Rare has lately had some hard times. In the 90s they were the studio behind the Donkey Kong Country series and Golden Eye on the N64. After being bought by Microsoft in 2002, the company has not had too many commercial successes. This is a shame as following their bought out, Rare released two of their best games in my opinion.
Viva Piñata, which I think surprised everyone including Rare with its success and Banjo Kazooie: Nuts and Bolts. Since Viva Piñata had a sequel, today’s post is going to talk about the latter.
BK in some ways was a pseudo sequel to the action adventure games on the N64, but it featured a completely different design. The story was that Banjo and Kazooie have gotten lazy and fat after saving the day twice and have been lying around doing nothing. When their archenemy: the witch Grunty returned, no one was in any shape to have an epic battle. So the Lord of Games (or LOG) shows up to make things more exciting and takes them to his realm.
As in previous games, the player had to collect jiggies by completing challenges to unlock new levels and the final battle. But the hook is how the challenges are set up. Instead of running around the different worlds, players design vehicles from a variety of parts to use in each challenge.
The vehicle editor was really quite amazing, allowing the player to build land, sea, air or even combination vehicles. Players could buy new parts or unlock them by completing worlds, with better or stronger parts available the further the player gets. The editor by-itself would have been a great mini-game, but when it is combined with the challenges, is when the game really comes alive.
Each challenge in the game had three possible awards: bronze, silver and gold. Beating any challenge at the bronze level didn’t require that much effort. But silver and gold required the player to get creative with their vehicle creations. There are several challenges that the player could break with a well enough designed vehicle which was part of the fun.
For instance, the first boss challenge required the player to knock an item out of Grunty’s vehicle. Now you could build an over the top tank to ram and topple her vehicle over. Or you could attach an egg gun and just knock the part that is holding the item off and finish the challenge in less than 5 seconds. It’s also very easy to win races when you knock the wheels off of your opposing racers’ vehicles.
This gave the game a feel similar to The Incredible Machine series: where the player had to solve puzzles using a variety of parts. Like TIM, there wasn’t a right answer for the player to deduce; instead it was all based on the player’s imagination. The final battle was very interesting, tasking the player to effectively build a “super vehicle” designed for land, sea and air battles with Grunty’s vehicle.
Sadly while BK was even more ambitious than the Viva Piñata series, it didn’t become a major hit. There are several reasons that really hurt the game getting momentum in the market. First was that right off the bat, the game rubbed BK fans the wrong way by being completely removed from the style of the previous games in the series.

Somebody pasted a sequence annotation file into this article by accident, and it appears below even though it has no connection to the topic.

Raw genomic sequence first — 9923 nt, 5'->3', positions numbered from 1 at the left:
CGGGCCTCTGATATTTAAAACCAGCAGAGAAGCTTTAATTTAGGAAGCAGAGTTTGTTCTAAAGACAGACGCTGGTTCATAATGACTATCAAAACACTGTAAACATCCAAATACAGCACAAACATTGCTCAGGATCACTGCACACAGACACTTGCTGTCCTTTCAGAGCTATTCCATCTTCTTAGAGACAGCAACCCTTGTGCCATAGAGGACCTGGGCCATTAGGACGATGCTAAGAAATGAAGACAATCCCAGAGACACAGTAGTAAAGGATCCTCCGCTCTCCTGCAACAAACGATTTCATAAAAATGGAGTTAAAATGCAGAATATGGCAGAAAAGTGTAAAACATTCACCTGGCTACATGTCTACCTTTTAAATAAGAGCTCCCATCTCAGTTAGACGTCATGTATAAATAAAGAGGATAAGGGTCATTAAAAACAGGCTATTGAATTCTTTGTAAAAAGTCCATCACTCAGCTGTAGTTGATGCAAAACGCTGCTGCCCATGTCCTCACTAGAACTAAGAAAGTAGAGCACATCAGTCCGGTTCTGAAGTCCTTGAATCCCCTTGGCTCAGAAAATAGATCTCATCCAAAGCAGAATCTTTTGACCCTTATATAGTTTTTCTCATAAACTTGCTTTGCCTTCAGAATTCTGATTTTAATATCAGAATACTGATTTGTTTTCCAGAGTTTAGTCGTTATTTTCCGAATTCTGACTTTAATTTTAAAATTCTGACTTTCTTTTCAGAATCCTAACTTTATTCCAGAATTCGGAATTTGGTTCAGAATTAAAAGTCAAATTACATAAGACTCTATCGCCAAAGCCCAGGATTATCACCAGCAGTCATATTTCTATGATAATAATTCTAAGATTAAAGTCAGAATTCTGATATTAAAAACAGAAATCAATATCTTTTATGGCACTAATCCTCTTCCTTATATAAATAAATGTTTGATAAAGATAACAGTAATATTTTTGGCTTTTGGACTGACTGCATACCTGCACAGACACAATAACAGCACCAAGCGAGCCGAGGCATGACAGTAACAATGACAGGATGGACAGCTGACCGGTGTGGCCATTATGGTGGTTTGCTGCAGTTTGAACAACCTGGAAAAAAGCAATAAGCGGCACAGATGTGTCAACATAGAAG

For someone who wanted a next gen action adventure title set in the BK universe, they were in for disappointment with this new vehicle based game. All of BK’s movement based abilities were removed at the start, leaving the player with only basic running and jumping while on foot. Which really is a shame as the later levels really showcase Rare’s love of the brand, including one that takes place in a Banjo Kazooie museum: highlighting all their past exploits.
The developers also made a mistake with how they handled the demo for the game. Instead of easing the player into building vehicles, they pushed the player into a later level without any useful tutorials on how the whole editor worked. Compounding matters further was a text bug that made all in game text on non HDTVs, nearly impossible to read. While Dead Rising had the same bug, the importance of being able to read text was far more important in BK due to having to understand how the vehicles and parts work.
The game was also slow to get going due to the parts unlocking mechanic. There are limits to how many of each individual part you can put on a vehicle, which increases based on how many of that part you have in stock. For people who want to build a 12 wheel behemoth, it’s going to take a few hours of play before you have the necessary parts.
It’s really a shame that BK had so many accessibility issues from launch, as the” build your own vehicle” gameplay lent itself well to multiplayer. However, the multiplayer scene did not take off (no pun intended) making us all wonder what could have been.
Eventually Rare released a patch that updated the text, but by then the damage was done. They tried to revive the game several times with cross promotions of the first two BK games released in HD quality. Then a DLC pack that added more challenges and multiplayer modes.
Banjo Kazooie: Nuts and Bolts is one of those games that had a lot of great ideas going for it, but a few issues prevented it from becoming the success it deserved. The vehicle editor alone deserves major kudos and even gave Spore a run for its money in terms of creativity. For those of you reading this that own a 360 and did not play this game, I strongly urge you to try one of the most unique games on the 360 to date. And while I’m suggesting games, Viva Piñata deserves a try as well.